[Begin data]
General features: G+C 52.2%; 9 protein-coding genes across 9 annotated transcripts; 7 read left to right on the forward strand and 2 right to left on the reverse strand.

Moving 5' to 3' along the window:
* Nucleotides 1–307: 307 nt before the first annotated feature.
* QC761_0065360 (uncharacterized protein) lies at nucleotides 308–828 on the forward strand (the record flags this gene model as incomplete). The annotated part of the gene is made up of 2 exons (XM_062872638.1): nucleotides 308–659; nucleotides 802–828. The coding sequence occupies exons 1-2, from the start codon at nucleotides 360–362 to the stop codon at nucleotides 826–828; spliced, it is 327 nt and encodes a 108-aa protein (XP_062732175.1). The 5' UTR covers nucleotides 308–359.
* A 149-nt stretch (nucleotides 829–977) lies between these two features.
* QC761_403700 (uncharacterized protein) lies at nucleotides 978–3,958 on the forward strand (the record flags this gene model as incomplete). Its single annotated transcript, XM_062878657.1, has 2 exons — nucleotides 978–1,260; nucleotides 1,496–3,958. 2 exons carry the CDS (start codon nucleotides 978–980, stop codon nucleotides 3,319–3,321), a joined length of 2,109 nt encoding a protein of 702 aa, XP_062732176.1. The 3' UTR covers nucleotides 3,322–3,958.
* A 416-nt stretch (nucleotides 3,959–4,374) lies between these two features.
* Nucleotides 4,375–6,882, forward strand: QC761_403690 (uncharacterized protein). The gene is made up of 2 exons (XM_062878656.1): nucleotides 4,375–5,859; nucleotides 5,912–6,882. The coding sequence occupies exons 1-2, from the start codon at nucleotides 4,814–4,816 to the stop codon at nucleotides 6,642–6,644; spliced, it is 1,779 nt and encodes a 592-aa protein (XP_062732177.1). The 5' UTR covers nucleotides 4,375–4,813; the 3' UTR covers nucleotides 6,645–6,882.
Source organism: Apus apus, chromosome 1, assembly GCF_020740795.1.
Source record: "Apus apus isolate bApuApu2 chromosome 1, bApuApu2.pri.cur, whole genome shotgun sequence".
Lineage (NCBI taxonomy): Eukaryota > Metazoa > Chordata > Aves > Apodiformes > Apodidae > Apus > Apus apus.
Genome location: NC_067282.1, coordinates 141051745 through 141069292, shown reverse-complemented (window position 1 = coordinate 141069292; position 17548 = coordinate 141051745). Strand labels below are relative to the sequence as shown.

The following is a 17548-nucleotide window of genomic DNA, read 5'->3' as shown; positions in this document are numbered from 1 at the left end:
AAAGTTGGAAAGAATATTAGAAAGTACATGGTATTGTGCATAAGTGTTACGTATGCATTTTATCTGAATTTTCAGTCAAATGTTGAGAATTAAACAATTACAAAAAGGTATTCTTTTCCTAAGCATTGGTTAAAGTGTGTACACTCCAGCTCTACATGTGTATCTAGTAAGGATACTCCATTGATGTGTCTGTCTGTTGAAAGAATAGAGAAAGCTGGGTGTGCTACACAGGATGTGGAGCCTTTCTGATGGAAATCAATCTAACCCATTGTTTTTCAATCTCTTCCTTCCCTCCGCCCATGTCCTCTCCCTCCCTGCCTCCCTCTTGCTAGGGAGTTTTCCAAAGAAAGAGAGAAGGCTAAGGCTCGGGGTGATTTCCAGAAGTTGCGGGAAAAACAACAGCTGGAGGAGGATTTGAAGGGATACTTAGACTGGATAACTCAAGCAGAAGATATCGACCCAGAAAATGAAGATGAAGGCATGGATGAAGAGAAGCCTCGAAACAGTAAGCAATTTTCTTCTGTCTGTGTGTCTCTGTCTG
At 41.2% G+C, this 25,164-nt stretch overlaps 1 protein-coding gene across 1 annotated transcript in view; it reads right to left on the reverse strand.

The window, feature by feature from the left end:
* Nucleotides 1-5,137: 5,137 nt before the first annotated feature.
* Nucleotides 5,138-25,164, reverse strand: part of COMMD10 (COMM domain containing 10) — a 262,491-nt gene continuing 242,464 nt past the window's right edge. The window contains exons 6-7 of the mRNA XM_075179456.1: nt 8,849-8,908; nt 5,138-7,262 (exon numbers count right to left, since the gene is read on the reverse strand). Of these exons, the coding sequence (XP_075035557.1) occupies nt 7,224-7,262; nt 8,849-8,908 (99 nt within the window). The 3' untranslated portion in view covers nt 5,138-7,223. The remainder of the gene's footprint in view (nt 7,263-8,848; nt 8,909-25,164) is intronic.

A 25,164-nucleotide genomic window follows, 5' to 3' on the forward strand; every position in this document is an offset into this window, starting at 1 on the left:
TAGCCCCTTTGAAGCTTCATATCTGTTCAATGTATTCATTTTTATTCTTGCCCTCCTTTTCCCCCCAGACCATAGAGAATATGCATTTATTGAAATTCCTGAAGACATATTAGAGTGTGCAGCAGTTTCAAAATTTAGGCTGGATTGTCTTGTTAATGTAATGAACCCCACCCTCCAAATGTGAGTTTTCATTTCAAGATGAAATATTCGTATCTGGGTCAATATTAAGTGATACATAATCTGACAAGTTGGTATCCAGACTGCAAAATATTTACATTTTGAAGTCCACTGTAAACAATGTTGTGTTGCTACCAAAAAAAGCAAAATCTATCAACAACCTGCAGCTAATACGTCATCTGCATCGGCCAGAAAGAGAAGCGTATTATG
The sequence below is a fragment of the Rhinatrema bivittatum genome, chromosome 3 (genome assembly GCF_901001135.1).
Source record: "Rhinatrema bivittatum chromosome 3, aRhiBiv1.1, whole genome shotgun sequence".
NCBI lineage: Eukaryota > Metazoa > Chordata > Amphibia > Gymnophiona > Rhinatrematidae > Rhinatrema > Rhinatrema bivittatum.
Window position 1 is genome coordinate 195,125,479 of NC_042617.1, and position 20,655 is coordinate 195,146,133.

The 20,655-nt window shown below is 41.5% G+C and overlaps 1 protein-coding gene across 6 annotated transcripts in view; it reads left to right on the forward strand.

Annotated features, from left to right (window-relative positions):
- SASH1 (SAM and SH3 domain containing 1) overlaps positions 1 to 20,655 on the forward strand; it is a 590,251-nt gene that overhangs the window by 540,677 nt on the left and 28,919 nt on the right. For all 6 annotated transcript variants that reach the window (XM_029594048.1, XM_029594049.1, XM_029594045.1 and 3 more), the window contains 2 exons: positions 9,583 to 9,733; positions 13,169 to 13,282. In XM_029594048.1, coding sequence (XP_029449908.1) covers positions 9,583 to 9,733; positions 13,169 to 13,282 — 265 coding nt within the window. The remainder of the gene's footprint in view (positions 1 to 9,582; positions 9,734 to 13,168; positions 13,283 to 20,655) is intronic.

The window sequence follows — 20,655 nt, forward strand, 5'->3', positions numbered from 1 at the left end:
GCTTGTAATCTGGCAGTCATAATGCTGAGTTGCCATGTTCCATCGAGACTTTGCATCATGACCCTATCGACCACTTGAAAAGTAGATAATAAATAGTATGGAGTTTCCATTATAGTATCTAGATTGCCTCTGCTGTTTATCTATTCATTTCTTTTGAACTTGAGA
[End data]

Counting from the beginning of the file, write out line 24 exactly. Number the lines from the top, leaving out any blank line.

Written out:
Window position 1 is genome coordinate 195,125,479 of NC_042617.1, and position 20,655 is coordinate 195,146,133.